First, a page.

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A serious question- if your milk doesn't come in for days after birth how does the baby survive?

I know colostrum comes in before milk, which can take days after birth to come in, and obviously it has to be enough to sustain life in infants otherwise breastfeeding would be impossible.

I guess I just need some re-assurance that my baby will get enough to eat and I want to know if it needs to be supplemented with formula at that time? It's my first baby and I want to breastfeed, but I don't want my infant to be hungry :( That would break my heart.


Asked by staciandababy at 6:12 PM on Oct. 2, 2009 in Pregnancy

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This question is closed.
Answers (40)
  • The baby doesn't need as to eat as much the first 24 hours or so, there fore the colostrum is enough. Your body and breast are designed to do just what they need to do for the baby.

    Answer by abbynzachsmommy at 6:36 PM on Oct. 2, 2009

  • your breasts are going to provide enough food for your baby, you don't need to add formula or ANYTHING. The colostrum is just enough and right for the baby, your milk will be as well. (God willing) Good luck!! Join the breastfeeding moms group on this site, it is super helpful and never bashes. Congrats!!!

    Answer by gottalovemal at 6:16 PM on Oct. 2, 2009

  • Supplementing with only make breastfeeding harder, if not impossible. A lot of babies wont take the breast again after having a bottle very young. Your baby wont be starving. They will nurse CONSTANTLY for the first few days but thats what gets your milk to come in.

    Answer by ma2b08 at 6:20 PM on Oct. 2, 2009

  • Generally, there is no cause for worry. A newborns stomach can only hold like a half an ounce at a time, so it isn't like she needs much early. If you haven't had your milk come in within about a week, then you can consult your LC, your doctor, and your child's doctor about steps you can and should be taking. Most women have about a 3-5 span before the milk comes in. First time mothers tend to err to the longer end of that. Until then, your child is perfectly fine on just the colostrum. To put things into perspective, your ten day old will have a stomach about the size of a large egg. And that is all that she will be able to eat at a time.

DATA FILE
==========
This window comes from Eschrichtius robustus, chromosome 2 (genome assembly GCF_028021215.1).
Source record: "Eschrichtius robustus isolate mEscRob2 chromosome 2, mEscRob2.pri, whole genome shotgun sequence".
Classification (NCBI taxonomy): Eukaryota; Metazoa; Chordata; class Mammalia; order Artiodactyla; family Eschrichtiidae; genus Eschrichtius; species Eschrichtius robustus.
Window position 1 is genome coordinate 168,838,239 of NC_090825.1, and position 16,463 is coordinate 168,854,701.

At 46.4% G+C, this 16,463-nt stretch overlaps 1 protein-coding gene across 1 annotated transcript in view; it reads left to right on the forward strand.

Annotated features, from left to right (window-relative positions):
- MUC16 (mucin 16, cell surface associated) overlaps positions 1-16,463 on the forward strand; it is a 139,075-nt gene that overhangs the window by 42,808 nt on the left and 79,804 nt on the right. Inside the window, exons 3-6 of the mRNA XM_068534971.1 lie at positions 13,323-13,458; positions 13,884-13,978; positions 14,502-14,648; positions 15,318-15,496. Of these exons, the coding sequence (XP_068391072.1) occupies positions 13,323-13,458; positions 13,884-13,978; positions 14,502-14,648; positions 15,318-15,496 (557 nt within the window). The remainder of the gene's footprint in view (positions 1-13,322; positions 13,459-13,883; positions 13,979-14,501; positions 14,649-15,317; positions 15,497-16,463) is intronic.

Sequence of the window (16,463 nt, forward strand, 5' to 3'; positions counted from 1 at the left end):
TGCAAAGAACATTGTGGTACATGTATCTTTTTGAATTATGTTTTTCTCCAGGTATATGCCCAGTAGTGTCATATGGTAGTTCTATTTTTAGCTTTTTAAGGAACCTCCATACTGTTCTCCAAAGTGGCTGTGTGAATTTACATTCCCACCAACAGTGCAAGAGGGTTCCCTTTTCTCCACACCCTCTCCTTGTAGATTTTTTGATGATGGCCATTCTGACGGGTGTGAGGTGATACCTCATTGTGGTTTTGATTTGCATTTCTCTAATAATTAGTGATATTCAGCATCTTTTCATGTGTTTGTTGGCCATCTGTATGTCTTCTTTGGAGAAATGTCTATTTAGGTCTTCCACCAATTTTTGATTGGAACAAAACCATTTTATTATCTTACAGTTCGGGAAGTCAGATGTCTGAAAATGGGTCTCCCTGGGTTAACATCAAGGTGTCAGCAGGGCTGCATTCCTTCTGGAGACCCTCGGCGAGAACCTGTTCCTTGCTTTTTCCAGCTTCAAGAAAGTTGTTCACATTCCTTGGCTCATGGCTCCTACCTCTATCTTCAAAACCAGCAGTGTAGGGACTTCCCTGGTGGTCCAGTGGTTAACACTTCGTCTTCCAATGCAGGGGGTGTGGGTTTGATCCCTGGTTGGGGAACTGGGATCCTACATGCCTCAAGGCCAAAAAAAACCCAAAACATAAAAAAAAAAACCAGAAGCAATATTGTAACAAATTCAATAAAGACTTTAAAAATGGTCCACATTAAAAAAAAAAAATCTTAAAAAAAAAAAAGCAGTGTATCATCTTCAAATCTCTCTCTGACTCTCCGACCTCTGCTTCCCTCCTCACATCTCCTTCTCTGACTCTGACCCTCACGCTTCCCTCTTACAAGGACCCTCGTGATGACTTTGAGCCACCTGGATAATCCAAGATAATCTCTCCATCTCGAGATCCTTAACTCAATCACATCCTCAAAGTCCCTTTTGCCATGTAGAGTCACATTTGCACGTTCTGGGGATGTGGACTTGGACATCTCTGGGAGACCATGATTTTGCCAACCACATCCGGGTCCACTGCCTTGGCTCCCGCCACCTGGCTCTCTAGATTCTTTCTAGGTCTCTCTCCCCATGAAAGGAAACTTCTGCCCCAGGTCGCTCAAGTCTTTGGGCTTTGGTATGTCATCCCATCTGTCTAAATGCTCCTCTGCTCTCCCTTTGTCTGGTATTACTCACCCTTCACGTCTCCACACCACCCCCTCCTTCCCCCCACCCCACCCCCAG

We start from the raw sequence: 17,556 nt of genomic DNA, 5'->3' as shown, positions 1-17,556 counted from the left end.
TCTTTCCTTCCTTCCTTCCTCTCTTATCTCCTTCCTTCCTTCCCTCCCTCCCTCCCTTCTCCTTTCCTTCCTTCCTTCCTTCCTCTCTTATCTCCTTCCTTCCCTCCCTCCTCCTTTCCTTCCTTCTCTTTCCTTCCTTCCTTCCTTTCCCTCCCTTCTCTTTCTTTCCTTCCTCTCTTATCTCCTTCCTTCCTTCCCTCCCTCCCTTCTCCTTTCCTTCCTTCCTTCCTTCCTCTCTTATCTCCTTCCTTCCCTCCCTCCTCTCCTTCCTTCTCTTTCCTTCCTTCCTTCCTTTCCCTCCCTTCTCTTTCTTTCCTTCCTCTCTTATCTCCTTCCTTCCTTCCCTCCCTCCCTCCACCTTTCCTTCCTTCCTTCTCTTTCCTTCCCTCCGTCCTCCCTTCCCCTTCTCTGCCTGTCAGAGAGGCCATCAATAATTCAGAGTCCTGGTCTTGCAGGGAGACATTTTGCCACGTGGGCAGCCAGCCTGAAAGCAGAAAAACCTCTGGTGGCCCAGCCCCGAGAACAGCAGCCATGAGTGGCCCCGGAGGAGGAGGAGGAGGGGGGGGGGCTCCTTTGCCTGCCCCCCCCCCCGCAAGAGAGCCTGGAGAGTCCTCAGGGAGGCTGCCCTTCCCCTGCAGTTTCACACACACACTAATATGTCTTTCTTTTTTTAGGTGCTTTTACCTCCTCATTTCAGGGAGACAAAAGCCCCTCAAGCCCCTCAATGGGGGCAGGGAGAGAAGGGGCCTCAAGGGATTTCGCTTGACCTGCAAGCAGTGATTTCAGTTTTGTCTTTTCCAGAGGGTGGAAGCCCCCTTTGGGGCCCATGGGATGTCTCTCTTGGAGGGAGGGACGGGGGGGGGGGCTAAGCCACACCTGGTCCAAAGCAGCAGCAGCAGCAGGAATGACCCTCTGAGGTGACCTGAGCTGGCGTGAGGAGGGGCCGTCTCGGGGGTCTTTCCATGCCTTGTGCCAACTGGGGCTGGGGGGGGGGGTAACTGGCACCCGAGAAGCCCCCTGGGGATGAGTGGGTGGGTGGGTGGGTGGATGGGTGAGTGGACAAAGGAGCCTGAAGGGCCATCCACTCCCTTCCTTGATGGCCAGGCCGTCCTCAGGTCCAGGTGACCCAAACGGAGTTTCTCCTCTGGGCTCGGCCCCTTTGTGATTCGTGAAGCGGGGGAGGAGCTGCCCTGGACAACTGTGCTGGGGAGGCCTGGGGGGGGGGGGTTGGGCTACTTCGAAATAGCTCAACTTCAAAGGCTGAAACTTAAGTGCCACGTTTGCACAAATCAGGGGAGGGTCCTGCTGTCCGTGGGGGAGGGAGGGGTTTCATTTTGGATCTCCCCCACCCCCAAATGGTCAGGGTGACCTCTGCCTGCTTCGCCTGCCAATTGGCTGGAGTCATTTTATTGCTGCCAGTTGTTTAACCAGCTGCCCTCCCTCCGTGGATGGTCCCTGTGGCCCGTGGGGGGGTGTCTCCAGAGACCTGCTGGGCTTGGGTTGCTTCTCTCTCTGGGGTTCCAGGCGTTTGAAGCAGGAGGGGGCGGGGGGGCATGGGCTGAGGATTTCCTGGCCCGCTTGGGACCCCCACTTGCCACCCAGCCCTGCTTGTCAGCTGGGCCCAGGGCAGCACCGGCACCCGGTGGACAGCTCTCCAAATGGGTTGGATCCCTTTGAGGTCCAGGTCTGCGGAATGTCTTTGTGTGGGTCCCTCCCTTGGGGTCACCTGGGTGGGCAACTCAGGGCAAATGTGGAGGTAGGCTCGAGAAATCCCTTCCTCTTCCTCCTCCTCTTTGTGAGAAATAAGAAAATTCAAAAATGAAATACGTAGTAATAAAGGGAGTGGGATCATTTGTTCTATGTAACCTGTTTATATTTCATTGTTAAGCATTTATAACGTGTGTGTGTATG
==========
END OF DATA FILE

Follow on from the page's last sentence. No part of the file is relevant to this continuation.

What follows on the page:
Answer by Mom1Stepmom1 at 6:22 PM on Oct. 2, 2009

  • Something that you should think about is seeing a lactation specialist or just talking to someone at the hospital where you are planning on giving birth. A lot of times they have helpful people that can guide you through these times. Same with your doctors office, whoever is going to deliver your baby can also help you with this. And while I am a total BF momma, if you have to supplement, it isn't the end of the world, so don't let people make you feel bad if you have to. I didn't make enough milk for my little one, so I did have to supplement for a while.

    Answer by Anonymous at 6:22 PM on Oct. 2, 2009

  • I will get hated for this BUT, I gave my baby ONE bottle a day to give my nips a break and to get him a full tummy for the first week he (they) were born. I did this with all three of my kids. My first child I supplemented a bit more and she latched on my breasts just fine. I BF all 3 of my kids for a year and more. Maybe I just got lucky but my babes turned out ok.

    I know you want to give your baby some relief, it might be ok, and it seems like your instincts are telling you to give him formula....go with it.

    Answer by 3gigglemonsters at 6:26 PM on Oct. 2, 2009

  • Oh yes Anon 6 22 I am glad you mentioned a Lactation consultant for her. I also saw one and she was wonderful.

    Answer by 3gigglemonsters at 6:28 PM on Oct. 2, 2009

  • colostrum is like a power bar for the baby. it has everything they need in it and nothing else so each little bit packs a big punch of nutrition

    Answer by jajamama at 6:28 PM on Oct. 2, 2009

  • OK, I will ask the hospital if they can send in a lactation specialist after labor- I think that would help as well. I am nervous.

    Answer by staciandababy at 6:31 PM on Oct. 2, 2009

  • Our hospital had a sign showing the size of a newborn's stomach- it was unbelievably tiny. All that it can handle at first is the small amount of colostrum, which is very densely packed with nutrients. Your body is designed for this- nature doesn't make babies starve! HTH!

    Answer by Freela at 6:46 PM on Oct. 2, 2009